Luger’s sits unceremoniously under the Williamsburg Bridge, and the quality, ambiance and service are legendary among carnivores. Most rate the steak the best they’ve ever eaten, the ambiance shockingly casual, and the service less than friendly. Stories abound about rude maitre d’s and waiters who’ve walked away in disgust if the table’s order isn’t up to snuff. (This seems pretty absurd, given that the day we were there the “steak for two” was priced at $85 and everything else was a la carte. But what do I know?) Rumor has it that ordering a “Luger-Burger” is considered nothing short of sacrilege—so I could hardly wait to see what happened when our entire table did exactly that.

I was definitely disappointed when our waiter didn’t bat an eyelash. Maybe the side orders of potatoes and creamed spinach and a half dozen Brooklyn Lager’s helped us save face. Or the fact that we went for lunch, not dinner. Unfortunately, none of the above prevented me from being disappointed in the burger. The quality of the half-pound of meat was fantastic and it was cooked precisely medium-rare. But the bun-to-burger ratio was weighted too heavily towards the bun, and the cheese and slab of onion added nothing of value.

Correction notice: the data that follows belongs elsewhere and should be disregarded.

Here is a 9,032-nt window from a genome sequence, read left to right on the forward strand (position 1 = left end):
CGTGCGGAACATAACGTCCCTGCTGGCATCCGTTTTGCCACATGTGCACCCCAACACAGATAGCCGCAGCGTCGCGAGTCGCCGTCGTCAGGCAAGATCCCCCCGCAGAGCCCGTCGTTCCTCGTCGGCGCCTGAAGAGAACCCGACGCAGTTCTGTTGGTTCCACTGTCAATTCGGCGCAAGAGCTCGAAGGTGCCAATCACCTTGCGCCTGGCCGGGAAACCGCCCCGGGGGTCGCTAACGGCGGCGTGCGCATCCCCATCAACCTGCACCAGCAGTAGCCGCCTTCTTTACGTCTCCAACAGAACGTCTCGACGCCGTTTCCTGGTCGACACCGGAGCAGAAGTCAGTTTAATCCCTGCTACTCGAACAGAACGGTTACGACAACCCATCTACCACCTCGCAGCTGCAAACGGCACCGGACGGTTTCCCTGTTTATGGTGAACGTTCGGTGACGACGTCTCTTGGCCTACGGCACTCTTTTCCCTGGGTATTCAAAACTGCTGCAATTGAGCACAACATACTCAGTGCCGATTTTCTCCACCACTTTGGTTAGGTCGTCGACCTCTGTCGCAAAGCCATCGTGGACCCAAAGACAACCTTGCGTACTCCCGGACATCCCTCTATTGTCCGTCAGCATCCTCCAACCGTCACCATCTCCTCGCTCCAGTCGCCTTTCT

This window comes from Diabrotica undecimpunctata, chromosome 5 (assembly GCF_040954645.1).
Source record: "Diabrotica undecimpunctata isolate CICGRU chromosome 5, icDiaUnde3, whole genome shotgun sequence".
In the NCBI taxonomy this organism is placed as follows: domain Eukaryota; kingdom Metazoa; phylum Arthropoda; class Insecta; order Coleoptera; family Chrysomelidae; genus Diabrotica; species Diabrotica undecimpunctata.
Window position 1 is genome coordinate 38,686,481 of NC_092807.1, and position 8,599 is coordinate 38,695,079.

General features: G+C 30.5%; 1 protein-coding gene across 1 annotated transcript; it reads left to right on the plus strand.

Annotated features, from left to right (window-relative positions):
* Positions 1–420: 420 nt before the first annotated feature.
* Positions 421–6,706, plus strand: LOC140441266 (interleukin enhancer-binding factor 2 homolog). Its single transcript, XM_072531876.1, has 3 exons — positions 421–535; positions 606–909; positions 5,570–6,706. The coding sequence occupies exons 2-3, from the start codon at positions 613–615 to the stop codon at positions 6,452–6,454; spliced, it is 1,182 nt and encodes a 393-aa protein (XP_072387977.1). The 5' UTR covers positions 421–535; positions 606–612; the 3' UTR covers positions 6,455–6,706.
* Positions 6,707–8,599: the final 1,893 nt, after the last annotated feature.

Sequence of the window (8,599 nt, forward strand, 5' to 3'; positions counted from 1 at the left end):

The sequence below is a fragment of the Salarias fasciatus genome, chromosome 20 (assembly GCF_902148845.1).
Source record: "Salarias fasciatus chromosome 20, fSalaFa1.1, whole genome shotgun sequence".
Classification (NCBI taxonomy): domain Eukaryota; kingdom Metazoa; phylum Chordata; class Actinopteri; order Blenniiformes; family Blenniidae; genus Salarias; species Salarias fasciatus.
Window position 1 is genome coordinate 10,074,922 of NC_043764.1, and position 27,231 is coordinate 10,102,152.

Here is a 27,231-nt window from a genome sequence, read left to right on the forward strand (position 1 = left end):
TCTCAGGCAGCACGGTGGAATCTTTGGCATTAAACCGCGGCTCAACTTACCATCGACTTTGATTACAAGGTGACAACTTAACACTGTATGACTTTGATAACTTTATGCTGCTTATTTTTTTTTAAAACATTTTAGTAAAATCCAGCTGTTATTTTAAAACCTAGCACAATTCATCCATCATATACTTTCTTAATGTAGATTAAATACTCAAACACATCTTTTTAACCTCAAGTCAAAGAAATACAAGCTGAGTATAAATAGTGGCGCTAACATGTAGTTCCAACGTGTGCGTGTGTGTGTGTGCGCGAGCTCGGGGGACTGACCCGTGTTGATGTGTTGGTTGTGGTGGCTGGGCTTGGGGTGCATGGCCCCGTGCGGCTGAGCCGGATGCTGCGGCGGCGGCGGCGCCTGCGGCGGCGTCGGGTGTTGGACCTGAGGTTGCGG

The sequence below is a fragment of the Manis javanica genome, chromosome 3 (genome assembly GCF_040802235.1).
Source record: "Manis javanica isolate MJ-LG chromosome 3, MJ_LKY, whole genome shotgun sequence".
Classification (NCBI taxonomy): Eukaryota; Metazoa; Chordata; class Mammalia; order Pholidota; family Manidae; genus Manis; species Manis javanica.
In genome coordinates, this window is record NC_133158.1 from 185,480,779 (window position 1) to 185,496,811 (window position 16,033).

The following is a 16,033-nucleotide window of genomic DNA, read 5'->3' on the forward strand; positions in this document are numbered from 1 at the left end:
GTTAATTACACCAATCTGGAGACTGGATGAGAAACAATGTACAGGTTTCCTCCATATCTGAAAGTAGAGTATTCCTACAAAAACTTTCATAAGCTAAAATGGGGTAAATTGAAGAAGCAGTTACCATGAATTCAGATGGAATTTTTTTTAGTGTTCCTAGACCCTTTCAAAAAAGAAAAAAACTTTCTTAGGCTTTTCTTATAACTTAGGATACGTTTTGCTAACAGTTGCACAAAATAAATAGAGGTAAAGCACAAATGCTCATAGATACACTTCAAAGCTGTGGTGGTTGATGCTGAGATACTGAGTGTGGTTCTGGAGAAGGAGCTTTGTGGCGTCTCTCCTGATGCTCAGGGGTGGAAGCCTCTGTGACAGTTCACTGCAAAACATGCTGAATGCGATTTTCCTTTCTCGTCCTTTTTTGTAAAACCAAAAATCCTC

So what was there to love about Luger’s? The company. Jake, several of his closest friends, one friend’s fiancĂ©, Jim, and his oldest daughter, had all decided that the search for the perfect hamburger was as good an excuse as any to create a special occasion. At 26, Jake has a full life of his own. Being with him and any of his friends usually only happens at the occasional Yankees or Red Bulls game. So what a treat it was to spend a few hours talking, laughing and trading reviews with such an illustrious group.

For the record, none of us thought it was worth a return trip (unless you're ordering steak.) And Jake and I still put the Shake Shack at the top of our list. But as we said our goodbyes and headed off to enjoy the gorgeous afternoon, I knew that this burger experience would rank among my most memorable ever—for reasons far more important than the lackluster cheese.

Thursday, April 8, 2010

What Price Happiness?